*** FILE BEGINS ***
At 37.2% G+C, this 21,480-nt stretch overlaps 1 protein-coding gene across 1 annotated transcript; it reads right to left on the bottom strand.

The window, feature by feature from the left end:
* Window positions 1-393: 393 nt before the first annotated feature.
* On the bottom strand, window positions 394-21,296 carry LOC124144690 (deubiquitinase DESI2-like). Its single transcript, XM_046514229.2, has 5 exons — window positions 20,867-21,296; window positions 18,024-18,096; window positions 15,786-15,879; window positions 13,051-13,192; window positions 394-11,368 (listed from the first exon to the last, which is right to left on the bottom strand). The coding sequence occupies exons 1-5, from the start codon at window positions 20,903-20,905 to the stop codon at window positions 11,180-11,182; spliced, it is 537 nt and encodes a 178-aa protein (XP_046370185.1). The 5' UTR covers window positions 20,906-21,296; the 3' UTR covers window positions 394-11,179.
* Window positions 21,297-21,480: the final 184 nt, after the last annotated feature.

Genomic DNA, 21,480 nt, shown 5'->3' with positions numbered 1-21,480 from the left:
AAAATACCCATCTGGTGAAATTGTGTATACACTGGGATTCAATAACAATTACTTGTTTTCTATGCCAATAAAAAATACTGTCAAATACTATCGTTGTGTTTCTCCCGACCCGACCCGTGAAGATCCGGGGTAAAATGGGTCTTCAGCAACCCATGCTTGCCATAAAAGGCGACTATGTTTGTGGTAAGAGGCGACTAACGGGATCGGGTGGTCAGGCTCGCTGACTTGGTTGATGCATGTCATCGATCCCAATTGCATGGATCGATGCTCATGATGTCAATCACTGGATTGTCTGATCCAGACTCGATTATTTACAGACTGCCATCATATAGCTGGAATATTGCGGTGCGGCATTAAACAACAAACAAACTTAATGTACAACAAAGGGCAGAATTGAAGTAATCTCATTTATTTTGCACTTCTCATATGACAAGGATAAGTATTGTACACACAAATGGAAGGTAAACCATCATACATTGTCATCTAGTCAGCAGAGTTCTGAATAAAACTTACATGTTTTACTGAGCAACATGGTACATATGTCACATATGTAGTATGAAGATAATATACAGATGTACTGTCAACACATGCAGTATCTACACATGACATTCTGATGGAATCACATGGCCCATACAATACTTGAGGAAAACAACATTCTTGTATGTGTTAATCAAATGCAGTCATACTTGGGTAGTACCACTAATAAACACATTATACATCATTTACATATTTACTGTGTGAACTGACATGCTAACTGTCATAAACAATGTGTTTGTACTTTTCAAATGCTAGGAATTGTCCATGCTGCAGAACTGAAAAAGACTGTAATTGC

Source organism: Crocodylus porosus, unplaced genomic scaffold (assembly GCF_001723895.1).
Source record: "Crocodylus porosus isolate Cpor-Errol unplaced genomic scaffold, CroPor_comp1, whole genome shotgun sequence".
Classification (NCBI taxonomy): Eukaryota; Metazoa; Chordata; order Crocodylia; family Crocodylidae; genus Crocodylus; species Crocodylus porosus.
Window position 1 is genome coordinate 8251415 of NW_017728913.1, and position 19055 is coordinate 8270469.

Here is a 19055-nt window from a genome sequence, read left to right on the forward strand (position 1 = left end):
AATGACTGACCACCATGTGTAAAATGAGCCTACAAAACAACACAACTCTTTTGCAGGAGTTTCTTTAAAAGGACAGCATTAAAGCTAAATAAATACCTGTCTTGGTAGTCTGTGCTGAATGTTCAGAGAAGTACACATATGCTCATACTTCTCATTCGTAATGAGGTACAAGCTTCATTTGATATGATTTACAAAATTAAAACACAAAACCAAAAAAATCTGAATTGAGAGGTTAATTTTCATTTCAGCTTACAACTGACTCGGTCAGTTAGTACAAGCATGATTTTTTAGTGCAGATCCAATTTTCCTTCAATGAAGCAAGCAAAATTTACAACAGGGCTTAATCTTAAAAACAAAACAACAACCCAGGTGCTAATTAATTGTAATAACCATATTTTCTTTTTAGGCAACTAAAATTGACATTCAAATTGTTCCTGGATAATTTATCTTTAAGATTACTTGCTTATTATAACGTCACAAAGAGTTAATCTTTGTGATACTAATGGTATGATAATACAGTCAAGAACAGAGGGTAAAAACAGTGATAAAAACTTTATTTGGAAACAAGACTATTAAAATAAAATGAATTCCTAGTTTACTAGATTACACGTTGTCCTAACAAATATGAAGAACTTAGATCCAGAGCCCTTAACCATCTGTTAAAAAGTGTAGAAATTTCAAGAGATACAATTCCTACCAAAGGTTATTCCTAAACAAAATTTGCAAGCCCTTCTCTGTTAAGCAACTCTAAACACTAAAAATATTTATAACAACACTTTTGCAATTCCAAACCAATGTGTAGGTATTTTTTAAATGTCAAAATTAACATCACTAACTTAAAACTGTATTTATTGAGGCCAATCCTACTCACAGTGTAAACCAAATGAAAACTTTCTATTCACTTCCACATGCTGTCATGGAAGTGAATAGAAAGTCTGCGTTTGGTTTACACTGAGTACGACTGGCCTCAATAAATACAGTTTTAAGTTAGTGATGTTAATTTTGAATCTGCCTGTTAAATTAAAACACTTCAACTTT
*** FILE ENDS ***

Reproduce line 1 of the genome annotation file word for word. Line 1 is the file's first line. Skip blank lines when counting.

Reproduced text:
At 37.2% G+C, this 21,480-nt stretch overlaps 1 protein-coding gene across 1 annotated transcript; it reads right to left on the bottom strand.